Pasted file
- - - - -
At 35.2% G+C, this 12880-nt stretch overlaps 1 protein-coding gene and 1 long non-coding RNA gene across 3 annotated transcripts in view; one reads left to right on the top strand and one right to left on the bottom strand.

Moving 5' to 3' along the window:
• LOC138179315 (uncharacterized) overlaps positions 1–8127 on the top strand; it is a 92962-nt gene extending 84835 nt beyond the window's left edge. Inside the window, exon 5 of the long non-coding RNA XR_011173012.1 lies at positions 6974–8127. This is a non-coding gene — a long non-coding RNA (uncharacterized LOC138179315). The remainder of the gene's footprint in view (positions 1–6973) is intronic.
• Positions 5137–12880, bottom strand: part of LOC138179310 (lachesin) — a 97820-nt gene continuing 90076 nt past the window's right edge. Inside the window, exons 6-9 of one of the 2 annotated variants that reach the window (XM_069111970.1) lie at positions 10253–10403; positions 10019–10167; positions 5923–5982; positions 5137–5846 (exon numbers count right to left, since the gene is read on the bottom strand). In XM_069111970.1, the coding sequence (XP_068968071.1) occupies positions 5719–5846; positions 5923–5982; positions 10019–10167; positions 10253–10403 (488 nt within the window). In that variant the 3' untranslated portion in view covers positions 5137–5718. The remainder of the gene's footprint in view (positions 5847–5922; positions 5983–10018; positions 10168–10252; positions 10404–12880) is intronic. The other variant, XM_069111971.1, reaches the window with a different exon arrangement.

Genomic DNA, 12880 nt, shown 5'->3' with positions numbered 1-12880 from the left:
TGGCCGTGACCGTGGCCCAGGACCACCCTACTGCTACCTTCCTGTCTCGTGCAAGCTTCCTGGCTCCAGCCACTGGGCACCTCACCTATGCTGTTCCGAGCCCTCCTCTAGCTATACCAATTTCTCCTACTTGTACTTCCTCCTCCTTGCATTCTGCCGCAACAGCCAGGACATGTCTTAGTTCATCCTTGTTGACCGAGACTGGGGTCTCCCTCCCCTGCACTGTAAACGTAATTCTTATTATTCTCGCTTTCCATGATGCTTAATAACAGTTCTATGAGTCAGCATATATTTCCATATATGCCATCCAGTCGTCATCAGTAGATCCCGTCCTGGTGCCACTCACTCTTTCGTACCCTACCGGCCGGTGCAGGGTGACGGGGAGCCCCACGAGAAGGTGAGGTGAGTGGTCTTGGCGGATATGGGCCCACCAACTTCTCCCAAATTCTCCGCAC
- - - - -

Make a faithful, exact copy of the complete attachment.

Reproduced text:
At 35.2% G+C, this 12880-nt stretch overlaps 1 protein-coding gene and 1 long non-coding RNA gene across 3 annotated transcripts in view; one reads left to right on the top strand and one right to left on the bottom strand.

Moving 5' to 3' along the window:
• LOC138179315 (uncharacterized) overlaps positions 1–8127 on the top strand; it is a 92962-nt gene extending 84835 nt beyond the window's left edge. Inside the window, exon 5 of the long non-coding RNA XR_011173012.1 lies at positions 6974–8127. This is a non-coding gene — a long non-coding RNA (uncharacterized LOC138179315). The remainder of the gene's footprint in view (positions 1–6973) is intronic.
• Positions 5137–12880, bottom strand: part of LOC138179310 (lachesin) — a 97820-nt gene continuing 90076 nt past the window's right edge. Inside the window, exons 6-9 of one of the 2 annotated variants that reach the window (XM_069111970.1) lie at positions 10253–10403; positions 10019–10167; positions 5923–5982; positions 5137–5846 (exon numbers count right to left, since the gene is read on the bottom strand). In XM_069111970.1, the coding sequence (XP_068968071.1) occupies positions 5719–5846; positions 5923–5982; positions 10019–10167; positions 10253–10403 (488 nt within the window). In that variant the 3' untranslated portion in view covers positions 5137–5718. The remainder of the gene's footprint in view (positions 5847–5922; positions 5983–10018; positions 10168–10252; positions 10404–12880) is intronic. The other variant, XM_069111971.1, reaches the window with a different exon arrangement.

Genomic DNA, 12880 nt, shown 5'->3' with positions numbered 1-12880 from the left:
TGGCCGTGACCGTGGCCCAGGACCACCCTACTGCTACCTTCCTGTCTCGTGCAAGCTTCCTGGCTCCAGCCACTGGGCACCTCACCTATGCTGTTCCGAGCCCTCCTCTAGCTATACCAATTTCTCCTACTTGTACTTCCTCCTCCTTGCATTCTGCCGCAACAGCCAGGACATGTCTTAGTTCATCCTTGTTGACCGAGACTGGGGTCTCCCTCCCCTGCACTGTAAACGTAATTCTTATTATTCTCGCTTTCCATGATGCTTAATAACAGTTCTATGAGTCAGCATATATTTCCATATATGCCATCCAGTCGTCATCAGTAGATCCCGTCCTGGTGCCACTCACTCTTTCGTACCCTACCGGCCGGTGCAGGGTGACGGGGAGCCCCACGAGAAGGTGAGGTGAGTGGTCTTGGCGGATATGGGCCCACCAACTTCTCCCAAATTCTCCGCAC